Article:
Read by Juliet Stevenson
Following a chance meeting at a gambling hall in Europe, the separate lives of Daniel Deronda and Gwendolen Harleth are immediately intertwined. Daniel, an Englishman of uncertain parentage, becomes Gwendolen’s redeemer as she, trapped in a loveless marriage, finds herself drawn to his spiritual and altruistic nature. But Daniel’s path is set when he rescues a young Jewish woman from suicide… Daniel Deronda, George Eliot’s final novel, is a remarkable work, encompassing themes of religion, imperialism and gender within its broad scope.
Running Time: 36 h 7 m
More product details
ISBN: 978-1-84379-793-7 Digital ISBN: 978-1-84379-794-4 Cat. no.: NA0160 CD RRP: $152.98 USD Download size: 543 MB BISAC: FIC004000
Buy Download £ 55.00Buy Download € 52.50 + VATBuy Download $ 98.00 USDBuy Download £ 45.83 GBP
Downloading on a mobile device?
Currently, restrictions on the delivery of files to mobile devices mean our download titles must be downloaded to a desktop computer and then transferred to the mobile device.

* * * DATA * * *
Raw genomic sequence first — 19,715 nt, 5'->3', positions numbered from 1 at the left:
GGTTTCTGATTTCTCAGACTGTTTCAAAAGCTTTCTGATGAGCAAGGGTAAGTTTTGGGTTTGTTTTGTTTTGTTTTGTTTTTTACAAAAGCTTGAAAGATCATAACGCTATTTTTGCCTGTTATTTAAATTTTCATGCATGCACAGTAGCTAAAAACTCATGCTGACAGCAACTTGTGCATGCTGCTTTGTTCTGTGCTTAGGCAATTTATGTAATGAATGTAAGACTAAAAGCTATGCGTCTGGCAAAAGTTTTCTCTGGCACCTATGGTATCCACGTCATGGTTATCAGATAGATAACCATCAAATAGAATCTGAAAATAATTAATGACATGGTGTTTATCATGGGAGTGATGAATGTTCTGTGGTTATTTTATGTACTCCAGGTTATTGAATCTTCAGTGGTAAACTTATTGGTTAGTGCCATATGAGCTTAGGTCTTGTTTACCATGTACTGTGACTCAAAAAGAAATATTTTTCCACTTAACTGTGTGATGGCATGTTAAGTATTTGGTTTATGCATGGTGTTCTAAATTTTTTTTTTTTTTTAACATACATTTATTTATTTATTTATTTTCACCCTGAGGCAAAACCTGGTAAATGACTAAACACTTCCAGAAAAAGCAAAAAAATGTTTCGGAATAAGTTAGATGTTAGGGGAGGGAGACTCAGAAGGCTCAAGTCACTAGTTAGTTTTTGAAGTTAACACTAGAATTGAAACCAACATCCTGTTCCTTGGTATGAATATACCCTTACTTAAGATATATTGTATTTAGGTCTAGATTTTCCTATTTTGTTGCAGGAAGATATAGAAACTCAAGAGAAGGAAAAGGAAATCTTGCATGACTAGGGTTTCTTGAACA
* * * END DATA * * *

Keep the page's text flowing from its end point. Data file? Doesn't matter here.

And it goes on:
Download links are also delivered to you via e-mail: see Download Shop – How It Works for more details.Buy on CD at NaxosDirect.com
Due to copyright, this title is not currently available in your region.
You May Also Enjoy
Winner of AudioFile Earphones Award
It’s difficult to overstate the quality of this work. The precision with which narrator Juliet Stevenson brings each character to life is impressive. Each of them – the long-suffering Gwendolyn, the singular Mirah, even the altruistic Daniel himself – lives as a distinct personality in the telling of the story. Listening to Stevenson, one notes that the effectiveness of her presentation is due in large part to her understanding of George Eliot’s work. Far from being a story of star-crossed lovers, the novel explores the trappings of desire, consequences, and Victorian England’s reception of those of the Jewish faith. Stevenson’s thoughtful treatment of the audiobook’s emotion and commentary merits the 36 hours it spans, even for those already familiar with Eliot.